Vandals Cut Fence, Release 3 Tigers At Serenity Springs

Owners Posting Guard, Beefing Up Security

The owners of a big cat sanctuary in Calhan are beefing up security after vandals cut a fence and released three tigers.

Nick Sculac and Julie Walker said an employee found the tigers walking around the compound last week, then noticed that the north fence on their pen had been cut.

“I can’t believe that someone would even think of doing something like that,” Walker said. “They could have been killed. One of the workers could have been killed.”

Sculac told 7NEWS that Serenity Springs Wildlife Center had gone 19 years without any major problems until last week.

“Whoever it was climbed over the perimeter fence,” Sculac said. “They then cut hole in the chain link fence of the tigers’ enclosure.”

Walker said the vandals were lucky. She said the three tigers in that particular pen were hand raised and in good spirits.

“It wasn’t that difficult for the staff member to put them back in their pen,” she said. “Had it been one of our meaner cats, it could have meant serious injury or even death.”

Serenity Springs is home to 120 big cats. They have lions, tigers, cougars and panthers.

When asked who would want to release the tigers, Sculac replied, “Maybe it just kids having fun and wanting to prove something. It might have been an animal rights group. One that wants to shut us down.”

Sculac said there are many people who don’t believe the big cats should be kept in enclosures.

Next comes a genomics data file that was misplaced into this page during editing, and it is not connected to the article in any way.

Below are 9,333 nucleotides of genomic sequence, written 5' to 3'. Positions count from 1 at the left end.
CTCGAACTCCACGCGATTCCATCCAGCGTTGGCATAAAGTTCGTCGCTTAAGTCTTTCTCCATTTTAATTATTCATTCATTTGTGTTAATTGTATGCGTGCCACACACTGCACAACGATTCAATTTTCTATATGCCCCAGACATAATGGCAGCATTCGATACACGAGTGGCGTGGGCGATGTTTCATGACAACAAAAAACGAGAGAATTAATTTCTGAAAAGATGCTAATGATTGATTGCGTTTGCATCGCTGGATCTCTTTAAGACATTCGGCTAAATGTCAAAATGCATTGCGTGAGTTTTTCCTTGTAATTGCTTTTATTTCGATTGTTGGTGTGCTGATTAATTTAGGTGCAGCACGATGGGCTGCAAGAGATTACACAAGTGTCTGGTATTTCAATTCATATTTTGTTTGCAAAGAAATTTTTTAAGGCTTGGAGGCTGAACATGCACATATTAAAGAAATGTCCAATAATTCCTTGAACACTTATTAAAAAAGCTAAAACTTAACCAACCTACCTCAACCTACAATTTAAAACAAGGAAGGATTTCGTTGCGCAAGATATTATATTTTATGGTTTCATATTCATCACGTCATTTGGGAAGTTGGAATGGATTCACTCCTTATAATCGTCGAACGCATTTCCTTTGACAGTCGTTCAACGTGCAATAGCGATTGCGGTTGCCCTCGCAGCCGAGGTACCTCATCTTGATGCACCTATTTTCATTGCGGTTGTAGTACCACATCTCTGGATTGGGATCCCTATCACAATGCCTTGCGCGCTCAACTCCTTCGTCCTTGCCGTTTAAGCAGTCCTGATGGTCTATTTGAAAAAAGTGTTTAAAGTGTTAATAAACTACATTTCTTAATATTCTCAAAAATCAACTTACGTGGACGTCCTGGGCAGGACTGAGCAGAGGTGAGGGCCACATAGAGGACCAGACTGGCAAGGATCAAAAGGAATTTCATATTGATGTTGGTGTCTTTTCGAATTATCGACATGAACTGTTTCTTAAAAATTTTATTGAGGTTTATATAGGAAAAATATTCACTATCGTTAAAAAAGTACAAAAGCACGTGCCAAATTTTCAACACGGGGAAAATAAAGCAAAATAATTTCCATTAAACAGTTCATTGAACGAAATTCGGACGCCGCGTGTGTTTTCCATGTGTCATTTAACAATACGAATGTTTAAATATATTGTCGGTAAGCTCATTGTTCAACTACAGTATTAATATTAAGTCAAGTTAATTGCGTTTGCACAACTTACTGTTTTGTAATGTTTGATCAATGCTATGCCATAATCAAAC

“There are people who bred these cats and raised them until they became too big to take care of,” Sculac said. They can’t be turned loose in the countryside or in the mountains, so this is the best place for them.”

Sculac said that just a few days after the fence was cut an employee arriving for work noticed two people, a man and a woman inside the compound trying to pet a cougar through its cage.

He said the couple climbed back over the perimeter fence, ran to their vehicle and drove away.

The employee didn’t get a license plate number.

When asked if he thought that the pair caught trying to pet the cougars were the same people who cut the fence, Sculac said, “I don’t know, but I’ve thought about that.”

He said he’s grateful nobody was hurt.

Walker said the enclosures were built to keep the animals inside the compound. She said it’s a shame that they have to spend thousands of dollars now to keep people out.

“Winter is our slow time,” she said. “We don’t have many visitors and donations are down. Now, we have to find the money to pay for a guard and a security system.

“It’ll cost about $7,000 - $8,000 total,” Sculac said. “If anyone wants to help they can go to our website and find out how to contribute.”

Walker said that without the sanctuary, the big cats would likely have to be put down.

“This is our family,” she said. “These are our animals. We want to protect them for the rest of their life.”

For more information about the wildlife center, tours, hours of operation and how to help, visit the website at:

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